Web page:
Often there's no time for this, so you should err on the side of caution and keep the tone and volume knobs in a conservative range, just making sure that the snare drum and vocals are louder than your guitar and that you can hear everything else clearly. Notice I did not mention that you should be able to hear yourself. If you can't hear your own playing, sometimes it's because you are standing in the wrong place or you are unaccustomed to the situation.
Avoid cranking up the amp to the annoyance of other players or the audience just so you can hear every detail of your playing as you are used to at home. If you have a sound system, practice with loud backing tracks so you can get used to hearing how your guitar contributes mostly its fundamental pitches and percussive attacks, while some of the details are (rightly) covered up by the other instruments.
Though you should try to get close to your desired sound with your amp, guitar, and fingers, you will never sound exactly like a CD that you want to emulate unless you have the same: pedals, cables, mics, preamps, compressors, equalizers, convertors, clocks, effects, plugins, mixing and mastering software, monitors, ears, experience, etc. etc. Every link in the audio chain has a drastic effect on the end result.
In some cases there is nothing you can do but experiment with different equipment and settings, but personally that is something I enjoy. With that in mind, whenever possible I try to buy only quality equipment that I can sell later if it turns out to be wrong for me. I've gotten stuck with some items like cheap guitars and effects that are impossible to get rid of. Other things, like major-brand tube amps and quality microphones, people buy instantly. These things hold value and sometimes go up. So oddly enough, buying an expensive analog hardware item (amp, guitar, pedal, mic, preamp) can sometimes save you money because a) you'll usually not have to waste time replacing it, and b) if you do, you can get most of the money back by selling it.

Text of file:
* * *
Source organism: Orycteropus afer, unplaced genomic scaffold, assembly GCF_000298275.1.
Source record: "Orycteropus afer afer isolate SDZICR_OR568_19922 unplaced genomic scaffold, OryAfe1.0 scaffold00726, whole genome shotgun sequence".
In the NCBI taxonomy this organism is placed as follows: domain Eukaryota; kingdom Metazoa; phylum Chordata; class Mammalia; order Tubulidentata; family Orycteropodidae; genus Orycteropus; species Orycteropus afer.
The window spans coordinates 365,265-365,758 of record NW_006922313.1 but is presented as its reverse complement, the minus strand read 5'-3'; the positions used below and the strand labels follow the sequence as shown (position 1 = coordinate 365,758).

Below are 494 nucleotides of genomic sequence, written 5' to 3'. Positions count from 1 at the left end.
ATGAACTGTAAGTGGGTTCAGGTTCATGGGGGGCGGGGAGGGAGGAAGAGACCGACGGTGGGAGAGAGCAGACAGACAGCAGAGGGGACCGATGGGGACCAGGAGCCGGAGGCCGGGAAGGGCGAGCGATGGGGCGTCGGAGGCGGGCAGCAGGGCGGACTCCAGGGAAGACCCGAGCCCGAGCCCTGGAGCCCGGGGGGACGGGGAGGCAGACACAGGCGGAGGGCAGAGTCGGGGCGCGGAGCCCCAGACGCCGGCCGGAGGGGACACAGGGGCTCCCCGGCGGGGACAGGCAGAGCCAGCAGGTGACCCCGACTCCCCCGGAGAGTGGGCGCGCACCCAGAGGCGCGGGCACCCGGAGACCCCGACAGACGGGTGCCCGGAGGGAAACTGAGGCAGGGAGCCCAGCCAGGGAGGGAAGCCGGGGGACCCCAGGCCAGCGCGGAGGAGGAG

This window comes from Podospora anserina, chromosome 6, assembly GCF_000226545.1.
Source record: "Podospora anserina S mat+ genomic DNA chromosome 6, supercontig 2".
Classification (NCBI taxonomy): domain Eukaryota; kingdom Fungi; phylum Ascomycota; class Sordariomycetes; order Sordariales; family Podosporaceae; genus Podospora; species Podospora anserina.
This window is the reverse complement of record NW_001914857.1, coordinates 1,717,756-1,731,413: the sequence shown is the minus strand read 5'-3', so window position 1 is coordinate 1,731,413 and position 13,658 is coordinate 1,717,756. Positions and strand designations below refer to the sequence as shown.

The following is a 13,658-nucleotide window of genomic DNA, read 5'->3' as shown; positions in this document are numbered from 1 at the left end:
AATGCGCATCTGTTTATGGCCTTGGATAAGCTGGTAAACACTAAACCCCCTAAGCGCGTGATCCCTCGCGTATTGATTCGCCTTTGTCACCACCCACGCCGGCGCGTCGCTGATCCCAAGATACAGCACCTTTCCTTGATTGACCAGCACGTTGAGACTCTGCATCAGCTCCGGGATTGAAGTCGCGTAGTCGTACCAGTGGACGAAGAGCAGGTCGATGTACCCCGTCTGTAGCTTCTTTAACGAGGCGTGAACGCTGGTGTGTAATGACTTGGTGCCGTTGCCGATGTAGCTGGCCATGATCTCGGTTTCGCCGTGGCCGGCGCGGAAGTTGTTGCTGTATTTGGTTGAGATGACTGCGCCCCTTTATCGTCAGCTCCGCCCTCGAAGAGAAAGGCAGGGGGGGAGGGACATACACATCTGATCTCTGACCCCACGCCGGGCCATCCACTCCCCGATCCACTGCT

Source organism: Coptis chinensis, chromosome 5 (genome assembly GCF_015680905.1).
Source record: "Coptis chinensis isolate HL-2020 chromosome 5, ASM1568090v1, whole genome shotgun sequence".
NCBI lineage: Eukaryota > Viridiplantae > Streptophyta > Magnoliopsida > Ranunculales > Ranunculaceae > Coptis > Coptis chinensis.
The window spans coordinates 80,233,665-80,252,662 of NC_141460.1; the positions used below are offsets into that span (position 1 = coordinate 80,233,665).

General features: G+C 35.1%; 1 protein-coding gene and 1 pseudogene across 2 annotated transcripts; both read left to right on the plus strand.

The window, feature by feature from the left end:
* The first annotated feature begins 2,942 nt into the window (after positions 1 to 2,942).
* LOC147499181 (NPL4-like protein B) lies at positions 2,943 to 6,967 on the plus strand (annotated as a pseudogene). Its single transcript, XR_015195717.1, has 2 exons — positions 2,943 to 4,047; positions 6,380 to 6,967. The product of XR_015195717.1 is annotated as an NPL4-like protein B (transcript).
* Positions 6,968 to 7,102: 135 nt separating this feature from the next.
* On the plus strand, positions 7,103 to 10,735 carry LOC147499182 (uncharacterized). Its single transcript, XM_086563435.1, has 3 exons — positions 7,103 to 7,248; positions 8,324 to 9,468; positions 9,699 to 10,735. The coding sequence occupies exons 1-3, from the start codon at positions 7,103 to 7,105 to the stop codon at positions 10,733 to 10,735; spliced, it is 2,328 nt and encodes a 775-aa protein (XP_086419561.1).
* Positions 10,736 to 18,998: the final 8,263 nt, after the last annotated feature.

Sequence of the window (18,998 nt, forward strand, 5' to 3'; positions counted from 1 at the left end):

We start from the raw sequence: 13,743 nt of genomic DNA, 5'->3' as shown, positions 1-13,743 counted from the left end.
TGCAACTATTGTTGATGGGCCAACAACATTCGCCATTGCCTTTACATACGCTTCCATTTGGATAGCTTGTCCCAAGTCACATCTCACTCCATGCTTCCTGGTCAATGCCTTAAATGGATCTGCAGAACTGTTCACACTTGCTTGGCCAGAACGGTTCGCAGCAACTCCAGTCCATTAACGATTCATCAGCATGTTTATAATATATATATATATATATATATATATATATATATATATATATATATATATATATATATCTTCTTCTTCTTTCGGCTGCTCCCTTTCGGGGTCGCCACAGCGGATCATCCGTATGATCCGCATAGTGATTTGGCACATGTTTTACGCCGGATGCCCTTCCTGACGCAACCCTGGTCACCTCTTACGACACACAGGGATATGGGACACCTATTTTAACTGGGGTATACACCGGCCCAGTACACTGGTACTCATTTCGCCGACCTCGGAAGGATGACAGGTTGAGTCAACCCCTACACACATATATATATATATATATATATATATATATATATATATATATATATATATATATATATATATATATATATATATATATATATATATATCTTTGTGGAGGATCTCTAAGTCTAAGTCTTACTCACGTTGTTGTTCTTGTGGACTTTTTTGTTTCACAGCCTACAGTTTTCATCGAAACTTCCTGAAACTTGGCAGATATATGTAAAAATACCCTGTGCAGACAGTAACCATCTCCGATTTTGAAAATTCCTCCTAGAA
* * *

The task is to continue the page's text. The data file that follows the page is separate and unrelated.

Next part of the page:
A last word about tone: In all cases the overall volume level of the band and the individual instrument has to be taken into consideration, as well the relative mix and the frequencies emphasized by the other instruments. A good engineer will craft an overall mix that makes all instruments heard and sound good, sometimes selectively filtering parts of one instrument's sound to make room for important parts of another. That's why band members should usually not participate in a mixing session unless they are quite experienced. They expect to hear themselves louder because they are closer to their own instrument than any other when they play. They also don't want part of their signal to be cut out, even though it is necessary to make it fit into the mix.
Sorry to ramble on about it. The short answer is, the louder you're playing, the less EQ compensation you need. When playing quietly at home by yourself, it'll probably sound good to do what you suggest: crank up the treble and bass, scoop the mids, and turn the presence up pretty high.